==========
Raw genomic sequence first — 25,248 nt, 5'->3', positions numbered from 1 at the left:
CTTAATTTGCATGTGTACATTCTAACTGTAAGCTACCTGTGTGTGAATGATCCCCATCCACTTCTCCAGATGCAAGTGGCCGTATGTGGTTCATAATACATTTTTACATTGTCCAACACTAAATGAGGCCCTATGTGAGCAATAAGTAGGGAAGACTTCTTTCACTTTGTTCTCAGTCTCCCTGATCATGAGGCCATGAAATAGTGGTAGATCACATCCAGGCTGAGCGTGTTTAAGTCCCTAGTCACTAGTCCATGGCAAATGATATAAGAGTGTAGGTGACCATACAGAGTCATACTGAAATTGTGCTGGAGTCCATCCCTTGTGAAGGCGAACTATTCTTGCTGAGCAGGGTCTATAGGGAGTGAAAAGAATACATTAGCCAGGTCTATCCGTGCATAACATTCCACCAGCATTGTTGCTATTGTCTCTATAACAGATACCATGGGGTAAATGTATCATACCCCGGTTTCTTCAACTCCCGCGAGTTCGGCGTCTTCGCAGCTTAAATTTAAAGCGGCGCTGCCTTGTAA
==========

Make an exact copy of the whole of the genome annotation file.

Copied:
Raw genomic sequence first — 25,248 nt, 5'->3', positions numbered from 1 at the left:
CTTAATTTGCATGTGTACATTCTAACTGTAAGCTACCTGTGTGTGAATGATCCCCATCCACTTCTCCAGATGCAAGTGGCCGTATGTGGTTCATAATACATTTTTACATTGTCCAACACTAAATGAGGCCCTATGTGAGCAATAAGTAGGGAAGACTTCTTTCACTTTGTTCTCAGTCTCCCTGATCATGAGGCCATGAAATAGTGGTAGATCACATCCAGGCTGAGCGTGTTTAAGTCCCTAGTCACTAGTCCATGGCAAATGATATAAGAGTGTAGGTGACCATACAGAGTCATACTGAAATTGTGCTGGAGTCCATCCCTTGTGAAGGCGAACTATTCTTGCTGAGCAGGGTCTATAGGGAGTGAAAAGAATACATTAGCCAGGTCTATCCGTGCATAACATTCCACCAGCATTGTTGCTATTGTCTCTATAACAGATACCATGGGGTAAATGTATCATACCCCGGTTTCTTCAACTCCCGCGAGTTCGGCGTCTTCGCAGCTTAAATTTAAAGCGGCGCTGCCTTGTAA